Locals Produce Homemade Medical Masks; Experts Advise Caution

Suzanne Potter | California News Service
Mask-maker groups are spreading on Facebook as people stuck at home search for ways to help in the COVID-19 crisis. Photo Credit: Shelley Blume/Coachella Valley Mask Makers

PALM DESERT, Calif. — Local groups are springing up across the state to produce homemade face masks for medical providers if they run out of the real thing. But some experts say the masks may do more harm than good.

The Centers for Disease Control and Prevention said on its website that health care providers might use homemade masks as a last resort. But Ken Zinn, political director with National Nurses United, said the N95 respirator is the minimum protection necessary for all health care workers.

“They downgraded the guidance to allow hospitals to say to nurses and other front-line workers, ‘Well, just wear a scarf or a bandanna,'” Zinn said. “This is absurd. Scarves, bandannas, surgical masks, none of them keep front-line health care workers safe.”

2015 study published in the British Journal of Medicine cautioned against cloth face masks, saying they may increase infections because they retain too much moisture and don’t filter out enough particles. Some doctors have warned they may give a false sense of security.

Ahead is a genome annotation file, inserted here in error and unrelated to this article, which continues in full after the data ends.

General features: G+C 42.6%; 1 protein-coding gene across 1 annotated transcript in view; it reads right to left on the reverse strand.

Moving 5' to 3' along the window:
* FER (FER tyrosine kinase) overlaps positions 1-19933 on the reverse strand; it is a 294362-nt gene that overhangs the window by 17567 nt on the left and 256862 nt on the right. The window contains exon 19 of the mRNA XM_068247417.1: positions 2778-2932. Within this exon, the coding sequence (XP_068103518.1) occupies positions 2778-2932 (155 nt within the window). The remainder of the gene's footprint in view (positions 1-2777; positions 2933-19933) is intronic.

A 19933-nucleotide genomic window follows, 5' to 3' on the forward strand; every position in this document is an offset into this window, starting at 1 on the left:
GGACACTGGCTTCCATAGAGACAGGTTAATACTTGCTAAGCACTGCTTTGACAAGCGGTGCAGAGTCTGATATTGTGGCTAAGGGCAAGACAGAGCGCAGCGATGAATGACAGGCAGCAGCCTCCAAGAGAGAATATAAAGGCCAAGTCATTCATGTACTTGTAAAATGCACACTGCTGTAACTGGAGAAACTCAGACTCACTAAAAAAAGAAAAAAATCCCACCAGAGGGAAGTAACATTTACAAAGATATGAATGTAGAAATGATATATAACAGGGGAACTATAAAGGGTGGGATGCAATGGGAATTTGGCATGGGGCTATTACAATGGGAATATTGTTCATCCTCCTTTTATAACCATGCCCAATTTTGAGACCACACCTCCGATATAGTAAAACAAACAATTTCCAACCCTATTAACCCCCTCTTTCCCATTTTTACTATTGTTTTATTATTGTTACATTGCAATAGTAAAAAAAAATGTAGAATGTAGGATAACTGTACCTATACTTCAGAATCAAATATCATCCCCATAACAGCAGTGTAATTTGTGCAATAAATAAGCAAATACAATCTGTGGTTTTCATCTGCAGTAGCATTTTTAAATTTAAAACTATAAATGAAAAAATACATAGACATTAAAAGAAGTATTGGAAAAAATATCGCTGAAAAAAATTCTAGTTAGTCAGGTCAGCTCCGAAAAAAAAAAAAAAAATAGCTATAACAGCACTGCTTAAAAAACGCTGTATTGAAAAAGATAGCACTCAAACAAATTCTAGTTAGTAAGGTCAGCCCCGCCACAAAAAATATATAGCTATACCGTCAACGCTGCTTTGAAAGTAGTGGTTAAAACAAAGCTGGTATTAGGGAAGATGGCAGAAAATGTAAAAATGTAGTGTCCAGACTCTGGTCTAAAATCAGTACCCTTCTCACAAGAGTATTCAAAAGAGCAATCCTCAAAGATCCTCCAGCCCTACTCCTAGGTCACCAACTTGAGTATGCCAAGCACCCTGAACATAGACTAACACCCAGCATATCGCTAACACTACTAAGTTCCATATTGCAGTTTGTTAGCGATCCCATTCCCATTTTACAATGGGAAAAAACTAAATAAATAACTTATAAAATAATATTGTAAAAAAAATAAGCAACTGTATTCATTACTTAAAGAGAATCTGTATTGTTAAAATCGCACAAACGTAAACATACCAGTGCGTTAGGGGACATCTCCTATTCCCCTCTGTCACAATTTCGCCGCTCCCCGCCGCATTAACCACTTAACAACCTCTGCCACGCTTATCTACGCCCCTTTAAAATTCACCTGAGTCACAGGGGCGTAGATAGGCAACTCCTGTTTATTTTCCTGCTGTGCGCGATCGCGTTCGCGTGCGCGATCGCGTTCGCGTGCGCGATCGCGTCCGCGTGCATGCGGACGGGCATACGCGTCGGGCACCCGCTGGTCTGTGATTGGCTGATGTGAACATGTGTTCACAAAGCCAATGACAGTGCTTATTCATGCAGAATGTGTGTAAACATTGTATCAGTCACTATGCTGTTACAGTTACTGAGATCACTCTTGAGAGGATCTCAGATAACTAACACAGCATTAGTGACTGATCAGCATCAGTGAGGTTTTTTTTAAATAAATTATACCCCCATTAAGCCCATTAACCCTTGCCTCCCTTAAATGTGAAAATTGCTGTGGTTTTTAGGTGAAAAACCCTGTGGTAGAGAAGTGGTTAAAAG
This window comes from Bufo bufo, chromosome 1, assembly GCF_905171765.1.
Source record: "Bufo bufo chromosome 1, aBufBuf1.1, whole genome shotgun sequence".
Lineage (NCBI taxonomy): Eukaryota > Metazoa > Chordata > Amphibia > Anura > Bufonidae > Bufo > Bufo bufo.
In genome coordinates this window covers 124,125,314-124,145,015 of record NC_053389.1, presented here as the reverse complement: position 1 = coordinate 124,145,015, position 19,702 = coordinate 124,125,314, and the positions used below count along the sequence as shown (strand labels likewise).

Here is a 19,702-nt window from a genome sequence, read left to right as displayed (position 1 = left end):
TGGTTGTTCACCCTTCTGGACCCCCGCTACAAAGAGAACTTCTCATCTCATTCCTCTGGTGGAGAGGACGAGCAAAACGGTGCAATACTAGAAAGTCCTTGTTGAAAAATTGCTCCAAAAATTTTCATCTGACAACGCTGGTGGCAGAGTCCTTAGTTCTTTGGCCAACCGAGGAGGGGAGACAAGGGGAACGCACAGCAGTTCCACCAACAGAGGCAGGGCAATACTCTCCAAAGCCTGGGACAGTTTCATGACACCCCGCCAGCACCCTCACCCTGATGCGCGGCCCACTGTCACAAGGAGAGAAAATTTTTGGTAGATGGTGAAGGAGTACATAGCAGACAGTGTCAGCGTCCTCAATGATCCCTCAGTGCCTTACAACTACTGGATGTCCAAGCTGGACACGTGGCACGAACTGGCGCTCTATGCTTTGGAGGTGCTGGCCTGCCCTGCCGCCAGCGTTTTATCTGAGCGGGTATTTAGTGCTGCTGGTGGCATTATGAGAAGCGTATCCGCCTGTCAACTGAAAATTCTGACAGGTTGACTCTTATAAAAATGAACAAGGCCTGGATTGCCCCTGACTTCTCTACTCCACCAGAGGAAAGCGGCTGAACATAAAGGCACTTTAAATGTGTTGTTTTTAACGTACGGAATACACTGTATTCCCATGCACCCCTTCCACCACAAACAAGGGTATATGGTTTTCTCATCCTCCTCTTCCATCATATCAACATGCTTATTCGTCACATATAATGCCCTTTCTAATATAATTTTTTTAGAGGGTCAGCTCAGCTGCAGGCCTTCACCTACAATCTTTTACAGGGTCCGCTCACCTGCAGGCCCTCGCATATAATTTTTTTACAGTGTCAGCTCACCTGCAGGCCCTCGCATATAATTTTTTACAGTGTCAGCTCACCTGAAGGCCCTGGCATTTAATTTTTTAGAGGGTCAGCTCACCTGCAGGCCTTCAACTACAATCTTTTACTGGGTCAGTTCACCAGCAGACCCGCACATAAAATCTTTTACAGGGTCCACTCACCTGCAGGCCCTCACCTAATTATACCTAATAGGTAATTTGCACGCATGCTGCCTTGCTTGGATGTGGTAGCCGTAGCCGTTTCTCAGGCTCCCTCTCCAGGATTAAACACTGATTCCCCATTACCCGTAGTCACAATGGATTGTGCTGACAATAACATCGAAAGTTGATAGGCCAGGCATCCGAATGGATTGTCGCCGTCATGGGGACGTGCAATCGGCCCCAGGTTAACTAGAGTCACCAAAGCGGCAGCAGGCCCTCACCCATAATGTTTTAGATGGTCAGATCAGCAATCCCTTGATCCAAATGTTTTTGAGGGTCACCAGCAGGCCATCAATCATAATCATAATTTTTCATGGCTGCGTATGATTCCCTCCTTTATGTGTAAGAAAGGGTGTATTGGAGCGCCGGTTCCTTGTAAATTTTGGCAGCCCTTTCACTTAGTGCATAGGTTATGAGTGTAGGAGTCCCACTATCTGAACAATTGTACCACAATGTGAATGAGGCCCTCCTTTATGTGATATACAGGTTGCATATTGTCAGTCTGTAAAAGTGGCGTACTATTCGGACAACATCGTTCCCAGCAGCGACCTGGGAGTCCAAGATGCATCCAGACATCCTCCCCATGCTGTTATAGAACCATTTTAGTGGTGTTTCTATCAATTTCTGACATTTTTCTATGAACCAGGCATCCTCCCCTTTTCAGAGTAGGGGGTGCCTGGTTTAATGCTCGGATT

On Monday, North America’s Building Trades Unions announced its member groups will be donating N95 respirator masks to local hospitals around the nation.

Shelley Blume is a volunteer with Coachella Valley Mask Makers, which is handing out kits that enable people to make paper-cloth masks with a glue gun. She said the group hopes to make 1,000 masks a day, then sanitize them and make them available to local hospitals.

“So these masks are not meant to replace the personal-protection equipment mask,” Blume said. “They are to supplement medical staff who otherwise would not have a mask.”

Hospitals are scrambling to see if they can accept the masks and figure out under what circumstances they night be used. Tenet Healthcare, which runs 13 hospitals in the state, said it will accept hand-made items once the CDC issues guidelines.

The California Department of Public Health on Monday declined to give guidance on homemade masks, directing people to call their local hospital to inquire.